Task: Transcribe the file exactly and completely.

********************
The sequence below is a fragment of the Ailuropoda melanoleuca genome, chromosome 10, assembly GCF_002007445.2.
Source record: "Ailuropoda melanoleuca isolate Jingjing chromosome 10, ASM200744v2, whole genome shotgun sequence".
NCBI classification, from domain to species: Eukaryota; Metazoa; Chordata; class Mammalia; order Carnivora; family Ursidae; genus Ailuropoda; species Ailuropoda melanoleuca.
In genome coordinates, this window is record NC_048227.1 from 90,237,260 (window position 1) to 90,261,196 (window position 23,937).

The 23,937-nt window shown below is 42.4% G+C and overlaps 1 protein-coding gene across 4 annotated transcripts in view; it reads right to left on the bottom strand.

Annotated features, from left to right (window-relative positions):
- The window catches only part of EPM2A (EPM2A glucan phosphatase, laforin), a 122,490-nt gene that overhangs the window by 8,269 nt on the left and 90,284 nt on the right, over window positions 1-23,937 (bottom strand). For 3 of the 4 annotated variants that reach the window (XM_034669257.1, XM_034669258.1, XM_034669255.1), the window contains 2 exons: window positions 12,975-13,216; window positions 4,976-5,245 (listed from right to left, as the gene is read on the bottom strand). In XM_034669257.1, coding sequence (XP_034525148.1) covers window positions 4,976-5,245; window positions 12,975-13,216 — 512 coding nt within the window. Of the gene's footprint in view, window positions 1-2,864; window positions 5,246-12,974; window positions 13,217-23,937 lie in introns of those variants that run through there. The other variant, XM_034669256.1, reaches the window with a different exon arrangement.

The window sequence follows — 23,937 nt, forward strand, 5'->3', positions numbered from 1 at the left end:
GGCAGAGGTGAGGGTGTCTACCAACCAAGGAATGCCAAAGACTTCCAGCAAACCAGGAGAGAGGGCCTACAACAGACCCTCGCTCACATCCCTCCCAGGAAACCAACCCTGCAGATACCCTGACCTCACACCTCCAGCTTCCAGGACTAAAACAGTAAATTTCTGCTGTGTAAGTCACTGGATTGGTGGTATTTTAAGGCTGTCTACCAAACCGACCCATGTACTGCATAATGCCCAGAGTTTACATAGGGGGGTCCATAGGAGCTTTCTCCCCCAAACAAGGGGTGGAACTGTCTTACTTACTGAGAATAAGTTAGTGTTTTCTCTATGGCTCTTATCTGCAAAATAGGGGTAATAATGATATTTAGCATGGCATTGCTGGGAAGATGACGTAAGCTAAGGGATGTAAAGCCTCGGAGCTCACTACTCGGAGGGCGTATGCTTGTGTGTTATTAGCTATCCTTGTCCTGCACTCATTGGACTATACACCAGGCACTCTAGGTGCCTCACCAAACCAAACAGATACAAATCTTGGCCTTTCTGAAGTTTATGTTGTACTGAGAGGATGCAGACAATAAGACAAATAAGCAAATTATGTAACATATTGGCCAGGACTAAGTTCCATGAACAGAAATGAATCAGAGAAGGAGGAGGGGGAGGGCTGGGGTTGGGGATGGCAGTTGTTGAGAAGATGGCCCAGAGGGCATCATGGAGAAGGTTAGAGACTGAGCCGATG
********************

The sequence below is a fragment of the Ailuropoda melanoleuca genome, chromosome 10, assembly GCF_002007445.2.
Source record: "Ailuropoda melanoleuca isolate Jingjing chromosome 10, ASM200744v2, whole genome shotgun sequence".
NCBI classification, from domain to species: Eukaryota; Metazoa; Chordata; class Mammalia; order Carnivora; family Ursidae; genus Ailuropoda; species Ailuropoda melanoleuca.
In genome coordinates, this window is record NC_048227.1 from 90,237,260 (window position 1) to 90,261,196 (window position 23,937).

The 23,937-nt window shown below is 42.4% G+C and overlaps 1 protein-coding gene across 4 annotated transcripts in view; it reads right to left on the bottom strand.

Annotated features, from left to right (window-relative positions):
- The window catches only part of EPM2A (EPM2A glucan phosphatase, laforin), a 122,490-nt gene that overhangs the window by 8,269 nt on the left and 90,284 nt on the right, over window positions 1-23,937 (bottom strand). For 3 of the 4 annotated variants that reach the window (XM_034669257.1, XM_034669258.1, XM_034669255.1), the window contains 2 exons: window positions 12,975-13,216; window positions 4,976-5,245 (listed from right to left, as the gene is read on the bottom strand). In XM_034669257.1, coding sequence (XP_034525148.1) covers window positions 4,976-5,245; window positions 12,975-13,216 — 512 coding nt within the window. Of the gene's footprint in view, window positions 1-2,864; window positions 5,246-12,974; window positions 13,217-23,937 lie in introns of those variants that run through there. The other variant, XM_034669256.1, reaches the window with a different exon arrangement.

The window sequence follows — 23,937 nt, forward strand, 5'->3', positions numbered from 1 at the left end:
GGCAGAGGTGAGGGTGTCTACCAACCAAGGAATGCCAAAGACTTCCAGCAAACCAGGAGAGAGGGCCTACAACAGACCCTCGCTCACATCCCTCCCAGGAAACCAACCCTGCAGATACCCTGACCTCACACCTCCAGCTTCCAGGACTAAAACAGTAAATTTCTGCTGTGTAAGTCACTGGATTGGTGGTATTTTAAGGCTGTCTACCAAACCGACCCATGTACTGCATAATGCCCAGAGTTTACATAGGGGGGTCCATAGGAGCTTTCTCCCCCAAACAAGGGGTGGAACTGTCTTACTTACTGAGAATAAGTTAGTGTTTTCTCTATGGCTCTTATCTGCAAAATAGGGGTAATAATGATATTTAGCATGGCATTGCTGGGAAGATGACGTAAGCTAAGGGATGTAAAGCCTCGGAGCTCACTACTCGGAGGGCGTATGCTTGTGTGTTATTAGCTATCCTTGTCCTGCACTCATTGGACTATACACCAGGCACTCTAGGTGCCTCACCAAACCAAACAGATACAAATCTTGGCCTTTCTGAAGTTTATGTTGTACTGAGAGGATGCAGACAATAAGACAAATAAGCAAATTATGTAACATATTGGCCAGGACTAAGTTCCATGAACAGAAATGAATCAGAGAAGGAGGAGGGGGAGGGCTGGGGTTGGGGATGGCAGTTGTTGAGAAGATGGCCCAGAGGGCATCATGGAGAAGGTTAGAGACTGAGCCGATG